Photo Information

An F/A-18C Hornet with Marine Fighter Attack Squadron 232 flies over Boise, Idaho, July 26. Pilots conducted a large force exercise with six aircraft from the squadron striking simulated enemy targets on the ground.

Photo by Lance Cpl. Raquel Barraza

Red Devils prove combat readiness with rapid embarkation training

7 Aug 2013 | Lance Cpl. Raquel Barraza

More than 160 Marines with Marine Fighter Attack Squadron 232 "Red Devils" participated in rapid embarkation training aboard Mountain Home Air Force Base, Idaho, July 22 through Aug 2.

"The purpose of this training was to conduct a rapid deployment into an unknown area in which we embark the entire squadron in a short amount of time," said Gunnery Sgt. Willie Dennis, the aviation ordinance staff noncommissioned officer-in-charge with VMFA-232 and a Syracuse, N.Y., native. "If something happens today we have to be in country ready to support the troops on the ground within 48 hours."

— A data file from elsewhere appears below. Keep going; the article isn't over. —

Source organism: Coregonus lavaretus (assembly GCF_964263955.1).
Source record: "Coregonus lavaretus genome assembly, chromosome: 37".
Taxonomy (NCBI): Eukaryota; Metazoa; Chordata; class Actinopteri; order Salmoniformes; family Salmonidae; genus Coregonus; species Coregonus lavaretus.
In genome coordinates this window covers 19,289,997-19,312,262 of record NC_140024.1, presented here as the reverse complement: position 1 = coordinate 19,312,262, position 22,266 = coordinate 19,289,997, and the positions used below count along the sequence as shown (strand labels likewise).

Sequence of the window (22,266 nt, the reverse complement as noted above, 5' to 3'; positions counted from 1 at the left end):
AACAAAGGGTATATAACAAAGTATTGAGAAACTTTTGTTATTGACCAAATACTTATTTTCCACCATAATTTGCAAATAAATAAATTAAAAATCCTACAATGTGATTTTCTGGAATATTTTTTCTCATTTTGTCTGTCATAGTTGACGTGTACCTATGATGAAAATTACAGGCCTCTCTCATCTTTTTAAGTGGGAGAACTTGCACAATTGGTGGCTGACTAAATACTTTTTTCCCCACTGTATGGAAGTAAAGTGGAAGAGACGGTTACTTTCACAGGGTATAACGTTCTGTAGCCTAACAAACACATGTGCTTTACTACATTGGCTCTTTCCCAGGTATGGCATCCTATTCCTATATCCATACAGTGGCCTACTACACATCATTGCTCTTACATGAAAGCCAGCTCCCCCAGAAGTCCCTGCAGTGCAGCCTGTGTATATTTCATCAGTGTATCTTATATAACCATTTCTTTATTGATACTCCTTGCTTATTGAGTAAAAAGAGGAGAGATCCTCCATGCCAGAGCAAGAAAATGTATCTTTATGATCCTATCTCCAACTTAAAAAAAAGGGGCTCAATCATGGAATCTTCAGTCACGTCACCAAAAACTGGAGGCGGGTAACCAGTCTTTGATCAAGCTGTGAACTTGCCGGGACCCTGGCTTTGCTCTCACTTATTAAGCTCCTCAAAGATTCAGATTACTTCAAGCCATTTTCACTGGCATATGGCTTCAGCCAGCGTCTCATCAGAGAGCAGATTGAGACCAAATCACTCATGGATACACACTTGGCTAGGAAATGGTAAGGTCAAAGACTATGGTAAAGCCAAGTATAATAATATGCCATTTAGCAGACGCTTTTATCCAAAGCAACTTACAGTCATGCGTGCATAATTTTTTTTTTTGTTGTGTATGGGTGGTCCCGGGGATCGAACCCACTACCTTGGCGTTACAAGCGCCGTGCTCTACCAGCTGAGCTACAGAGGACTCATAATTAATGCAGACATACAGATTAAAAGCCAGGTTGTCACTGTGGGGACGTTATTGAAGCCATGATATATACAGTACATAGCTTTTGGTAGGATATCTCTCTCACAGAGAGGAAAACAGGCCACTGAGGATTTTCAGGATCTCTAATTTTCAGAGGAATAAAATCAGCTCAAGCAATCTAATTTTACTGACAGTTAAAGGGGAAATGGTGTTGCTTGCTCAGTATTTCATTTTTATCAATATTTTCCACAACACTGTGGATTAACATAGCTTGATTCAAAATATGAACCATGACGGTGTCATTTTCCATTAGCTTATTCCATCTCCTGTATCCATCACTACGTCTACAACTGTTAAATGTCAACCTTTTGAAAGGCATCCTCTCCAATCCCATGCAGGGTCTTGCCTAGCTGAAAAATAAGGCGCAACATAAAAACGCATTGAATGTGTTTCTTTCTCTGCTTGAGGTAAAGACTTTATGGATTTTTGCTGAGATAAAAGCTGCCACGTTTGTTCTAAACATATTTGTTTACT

In addition to the rapid movement, the training included simulated air-to-air and air-to-ground combat with Marines working to support a 24 hour air operations schedule.

Over the two weeks, the Red Devils proved their combat readiness and capabilities to the fullest.

"I’ve never seen a unit this combat-capable as we are today," said Lt. Col. Byron Sullivan, commanding officer of VMFA-232 and a Havelock, N.C., native. "I know that I can move my unit from any day of the week in 48 hours and get to a combat [area of operations] and surge 24 sorties a day and maintain that surge capability for up to three days."

This detachment to Idaho concluded the training required before the squadron deploys to Japan for six months.

The training put the Marines to the test of having to support a heavy flight schedule, but also built up the Marines' confidence in their abilities.

"I think it’s making us probably the most ready [F/A-18C Hornet] squadron in the Marine Corps," said Sgt. Trevor McGee, a power line mechanic with VMFA-232 and a Thousand Oaks, Calif., native.

With every Marine working together to complete this training, the squadron felt like all their hard work paid off.
“I think it was a success in the end,” said Sullivan.

The Marines of VMFA-232 will continue to train and work to stay combat ready at a moment's notice.